Applicants usually receive decisions within four weeks after the completion of their applications (a complete application includes an application form, application fee, a law school transcript with both fall and spring semester grades, an undergraduate transcript, a CAS report, a law school certification, a college questionnaire and a personal statement). All decisions are made by mid-August.
Am I eligible to apply for or participate in financial aid, scholarships, on-campus housing, Law Review/Journals, or Early Interview Week?
Transfer applicants offered admission to the Law School are eligible to apply for housing, and those enrolling at NYU School of Law may participate in Early Interview Week and may apply to participate in Law Review/Journals. Transfer applicants are not eligible for scholarships or need-based financial aid grants.
I have previously applied to the Law School's JD Program. May I use my previously submitted application materials to support my transfer application?
No. Even if you have previously applied to NYU School of Law, you must submit an entirely new application and submit all required supporting material anew as well.
Does having prior involvement with the criminal justice system, such as an arrest, charges, or conviction, or answering "yes" to any of the other Character and Fitness questions on the Transfer Application, preclude me from being admitted to NYU Law?
No. NYU Law strives to ensure that students in each transfer class bring with them a diversity of experience. All individuals, including those with previous criminal convictions and other prior involvement in the criminal justice system, are encouraged to apply.
Please be advised that in addition to a bar examination, there are character, fitness, and other qualifications for admission to the bar in every U.S. jurisdiction. Bar examiners consider prior criminal legal history as part of the character and fitness evaluation. This may include charges, convictions, arrests, and other forms of involvement in the criminal justice system.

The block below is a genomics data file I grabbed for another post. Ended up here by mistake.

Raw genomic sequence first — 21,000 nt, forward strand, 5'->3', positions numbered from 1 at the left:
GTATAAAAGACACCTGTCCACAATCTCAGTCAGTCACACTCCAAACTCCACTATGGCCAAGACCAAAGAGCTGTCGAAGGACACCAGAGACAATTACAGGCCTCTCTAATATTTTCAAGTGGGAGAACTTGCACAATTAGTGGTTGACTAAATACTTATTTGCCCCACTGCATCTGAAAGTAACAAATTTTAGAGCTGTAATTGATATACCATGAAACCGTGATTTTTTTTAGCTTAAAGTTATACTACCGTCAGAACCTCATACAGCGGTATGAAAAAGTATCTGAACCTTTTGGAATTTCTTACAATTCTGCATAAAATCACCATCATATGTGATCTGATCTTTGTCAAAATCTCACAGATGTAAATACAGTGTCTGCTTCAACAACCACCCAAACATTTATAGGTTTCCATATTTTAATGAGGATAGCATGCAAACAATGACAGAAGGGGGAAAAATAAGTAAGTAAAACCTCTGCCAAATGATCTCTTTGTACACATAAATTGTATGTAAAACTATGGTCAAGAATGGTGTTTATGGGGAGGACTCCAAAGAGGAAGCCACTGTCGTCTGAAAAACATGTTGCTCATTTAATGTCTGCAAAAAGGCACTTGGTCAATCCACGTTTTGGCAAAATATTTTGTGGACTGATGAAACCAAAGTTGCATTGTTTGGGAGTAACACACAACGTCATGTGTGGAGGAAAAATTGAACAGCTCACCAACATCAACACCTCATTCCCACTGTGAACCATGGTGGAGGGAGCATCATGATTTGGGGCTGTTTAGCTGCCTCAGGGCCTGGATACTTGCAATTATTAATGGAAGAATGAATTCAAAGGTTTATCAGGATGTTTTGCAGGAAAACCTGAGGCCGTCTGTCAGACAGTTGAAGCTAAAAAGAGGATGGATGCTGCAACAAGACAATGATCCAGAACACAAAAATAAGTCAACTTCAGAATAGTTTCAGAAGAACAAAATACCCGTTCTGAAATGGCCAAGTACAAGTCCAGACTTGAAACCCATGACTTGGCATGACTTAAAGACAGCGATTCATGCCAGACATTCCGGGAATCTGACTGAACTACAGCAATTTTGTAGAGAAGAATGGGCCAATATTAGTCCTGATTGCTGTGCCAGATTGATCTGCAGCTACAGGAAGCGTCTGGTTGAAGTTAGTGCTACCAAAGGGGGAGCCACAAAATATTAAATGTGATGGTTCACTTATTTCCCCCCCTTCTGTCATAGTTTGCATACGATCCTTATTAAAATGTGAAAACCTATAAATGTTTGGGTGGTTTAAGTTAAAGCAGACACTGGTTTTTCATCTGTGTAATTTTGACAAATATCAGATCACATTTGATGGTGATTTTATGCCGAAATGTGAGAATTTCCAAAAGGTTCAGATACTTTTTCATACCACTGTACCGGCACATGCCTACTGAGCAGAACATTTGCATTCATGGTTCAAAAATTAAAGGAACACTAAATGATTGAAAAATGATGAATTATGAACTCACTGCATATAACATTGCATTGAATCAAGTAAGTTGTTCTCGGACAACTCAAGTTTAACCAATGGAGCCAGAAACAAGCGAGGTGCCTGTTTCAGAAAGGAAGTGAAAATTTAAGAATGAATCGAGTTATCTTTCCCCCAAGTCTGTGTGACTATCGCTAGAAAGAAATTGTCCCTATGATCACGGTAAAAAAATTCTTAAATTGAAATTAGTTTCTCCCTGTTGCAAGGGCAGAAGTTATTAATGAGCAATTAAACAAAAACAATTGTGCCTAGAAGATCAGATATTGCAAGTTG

Applicants are encouraged to determine the requirements for any jurisdiction in which they intend to seek admission by contacting the jurisdiction. The National Conference of Bar Examiners provides addresses for all relevant agencies and a Guide to Bar Admissions Requirements.
Applicants who plan to seek New York Bar admission may petition the State bar for an “advance ruling” on the effect of a felony or misdemeanor conviction upon their character and fitness evaluations. Applicants seeking such a ruling are encouraged to contact the Appellate Division of the New York State Unified Court System in which you reside; if you do not reside in New York State, please contact the Attorney Admissions Office of the Appellate Division, Third Judicial Department. Applicants who expect to practice in New York State also are encouraged to review Are You Fit to Be a Lawyer, published by the New York State Lawyer Assistance Trust.
NYU Law will use information shared in the Character and Fitness section of the application to advise and support admitted students. The Law School’s Office of Career Services and Public Interest Law Center will provide counseling to students who have questions on how a criminal legal history may impact a legal career..